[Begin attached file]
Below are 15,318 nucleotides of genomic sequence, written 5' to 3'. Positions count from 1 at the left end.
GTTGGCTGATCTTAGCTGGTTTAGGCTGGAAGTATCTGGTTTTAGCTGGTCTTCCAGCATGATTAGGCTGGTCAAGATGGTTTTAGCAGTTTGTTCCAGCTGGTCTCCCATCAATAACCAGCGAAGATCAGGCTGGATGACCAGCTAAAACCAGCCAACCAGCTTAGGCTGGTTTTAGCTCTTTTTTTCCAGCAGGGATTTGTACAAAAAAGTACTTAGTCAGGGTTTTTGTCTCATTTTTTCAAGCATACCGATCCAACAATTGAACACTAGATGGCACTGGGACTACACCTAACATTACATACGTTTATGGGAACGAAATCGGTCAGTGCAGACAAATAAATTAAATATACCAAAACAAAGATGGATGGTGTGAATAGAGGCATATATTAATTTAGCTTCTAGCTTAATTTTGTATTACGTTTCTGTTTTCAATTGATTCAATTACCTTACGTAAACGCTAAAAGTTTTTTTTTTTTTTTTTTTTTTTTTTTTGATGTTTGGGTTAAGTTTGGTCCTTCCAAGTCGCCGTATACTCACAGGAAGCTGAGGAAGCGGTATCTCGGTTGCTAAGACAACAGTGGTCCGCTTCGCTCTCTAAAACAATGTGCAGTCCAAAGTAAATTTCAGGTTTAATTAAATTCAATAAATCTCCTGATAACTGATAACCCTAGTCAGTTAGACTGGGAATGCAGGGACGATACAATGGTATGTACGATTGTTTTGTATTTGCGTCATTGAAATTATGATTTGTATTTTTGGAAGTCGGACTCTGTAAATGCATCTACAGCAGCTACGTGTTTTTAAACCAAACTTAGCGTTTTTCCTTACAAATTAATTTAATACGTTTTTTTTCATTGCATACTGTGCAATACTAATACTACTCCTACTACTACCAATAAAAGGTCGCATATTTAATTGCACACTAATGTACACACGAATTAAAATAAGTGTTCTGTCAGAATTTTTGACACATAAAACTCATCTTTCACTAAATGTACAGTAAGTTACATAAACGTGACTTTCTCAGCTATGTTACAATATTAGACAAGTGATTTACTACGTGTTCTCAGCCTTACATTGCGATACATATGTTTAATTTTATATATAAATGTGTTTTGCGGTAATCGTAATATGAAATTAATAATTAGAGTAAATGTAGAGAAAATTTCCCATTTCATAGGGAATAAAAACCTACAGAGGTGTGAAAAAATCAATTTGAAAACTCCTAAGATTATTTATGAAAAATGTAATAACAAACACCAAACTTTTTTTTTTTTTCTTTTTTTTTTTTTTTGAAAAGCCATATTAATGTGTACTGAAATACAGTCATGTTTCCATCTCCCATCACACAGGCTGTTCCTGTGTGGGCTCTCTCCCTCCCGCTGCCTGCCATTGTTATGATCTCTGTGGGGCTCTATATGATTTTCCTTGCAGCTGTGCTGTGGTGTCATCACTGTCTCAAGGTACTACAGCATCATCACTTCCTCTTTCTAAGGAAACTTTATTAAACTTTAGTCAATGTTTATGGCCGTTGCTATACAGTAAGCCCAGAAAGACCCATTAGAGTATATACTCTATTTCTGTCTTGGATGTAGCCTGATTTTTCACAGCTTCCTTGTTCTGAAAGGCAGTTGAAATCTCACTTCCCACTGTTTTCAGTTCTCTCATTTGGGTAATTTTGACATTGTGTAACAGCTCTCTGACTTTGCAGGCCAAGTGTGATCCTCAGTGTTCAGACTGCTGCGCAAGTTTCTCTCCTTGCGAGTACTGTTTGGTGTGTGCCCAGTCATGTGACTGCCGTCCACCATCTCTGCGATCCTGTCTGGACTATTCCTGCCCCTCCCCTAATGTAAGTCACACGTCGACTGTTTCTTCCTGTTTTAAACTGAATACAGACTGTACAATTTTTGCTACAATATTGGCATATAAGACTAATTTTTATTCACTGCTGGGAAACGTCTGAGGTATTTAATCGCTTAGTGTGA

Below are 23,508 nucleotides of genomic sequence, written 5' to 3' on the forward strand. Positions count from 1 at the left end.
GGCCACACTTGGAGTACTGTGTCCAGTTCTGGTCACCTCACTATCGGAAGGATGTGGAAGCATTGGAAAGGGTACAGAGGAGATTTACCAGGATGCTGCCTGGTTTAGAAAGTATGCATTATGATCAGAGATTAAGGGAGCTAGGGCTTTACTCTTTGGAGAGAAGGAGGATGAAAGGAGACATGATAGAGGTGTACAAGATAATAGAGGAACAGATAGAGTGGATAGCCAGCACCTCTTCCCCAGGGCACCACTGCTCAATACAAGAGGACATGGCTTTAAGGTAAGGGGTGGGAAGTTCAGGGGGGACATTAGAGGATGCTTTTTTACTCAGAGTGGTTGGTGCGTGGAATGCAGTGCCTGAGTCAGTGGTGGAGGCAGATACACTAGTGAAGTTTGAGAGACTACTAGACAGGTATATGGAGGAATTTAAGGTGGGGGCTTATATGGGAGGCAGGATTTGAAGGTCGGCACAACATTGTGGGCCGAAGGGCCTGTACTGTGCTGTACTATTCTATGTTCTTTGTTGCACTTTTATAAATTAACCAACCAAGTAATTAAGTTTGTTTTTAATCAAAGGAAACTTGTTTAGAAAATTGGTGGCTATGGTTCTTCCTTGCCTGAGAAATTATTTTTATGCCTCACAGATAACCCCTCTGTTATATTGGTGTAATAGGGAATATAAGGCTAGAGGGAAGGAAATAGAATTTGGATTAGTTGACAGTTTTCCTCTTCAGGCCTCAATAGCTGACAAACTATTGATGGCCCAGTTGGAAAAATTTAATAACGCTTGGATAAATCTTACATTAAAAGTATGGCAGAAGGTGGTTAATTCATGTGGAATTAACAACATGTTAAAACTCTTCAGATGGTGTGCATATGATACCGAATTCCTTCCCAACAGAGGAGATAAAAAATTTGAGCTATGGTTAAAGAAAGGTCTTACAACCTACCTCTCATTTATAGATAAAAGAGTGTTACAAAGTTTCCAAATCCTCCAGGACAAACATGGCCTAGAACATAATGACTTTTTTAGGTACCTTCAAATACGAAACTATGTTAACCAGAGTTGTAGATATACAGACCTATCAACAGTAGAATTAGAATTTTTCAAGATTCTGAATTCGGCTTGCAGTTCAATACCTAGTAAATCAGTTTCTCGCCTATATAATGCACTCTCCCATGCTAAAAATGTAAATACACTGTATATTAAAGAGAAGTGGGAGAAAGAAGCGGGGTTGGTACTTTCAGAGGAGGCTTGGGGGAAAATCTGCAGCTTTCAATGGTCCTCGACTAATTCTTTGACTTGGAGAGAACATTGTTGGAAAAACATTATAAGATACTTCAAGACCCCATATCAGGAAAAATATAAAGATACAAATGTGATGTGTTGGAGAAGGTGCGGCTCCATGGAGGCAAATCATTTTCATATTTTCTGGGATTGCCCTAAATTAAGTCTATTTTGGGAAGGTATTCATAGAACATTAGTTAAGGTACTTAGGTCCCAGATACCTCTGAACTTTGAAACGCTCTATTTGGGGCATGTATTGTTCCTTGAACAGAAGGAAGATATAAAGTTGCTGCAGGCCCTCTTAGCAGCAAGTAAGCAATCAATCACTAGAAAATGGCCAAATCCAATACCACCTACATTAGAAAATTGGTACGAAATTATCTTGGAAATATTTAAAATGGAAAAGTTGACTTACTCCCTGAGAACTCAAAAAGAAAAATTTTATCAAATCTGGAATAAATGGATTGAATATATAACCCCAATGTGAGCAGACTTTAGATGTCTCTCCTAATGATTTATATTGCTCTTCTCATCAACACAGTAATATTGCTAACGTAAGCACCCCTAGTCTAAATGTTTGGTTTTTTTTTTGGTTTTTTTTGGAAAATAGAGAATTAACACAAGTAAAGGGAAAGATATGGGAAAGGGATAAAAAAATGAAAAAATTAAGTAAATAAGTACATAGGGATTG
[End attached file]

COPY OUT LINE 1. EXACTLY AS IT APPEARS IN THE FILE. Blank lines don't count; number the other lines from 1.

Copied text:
Below are 15,318 nucleotides of genomic sequence, written 5' to 3'. Positions count from 1 at the left end.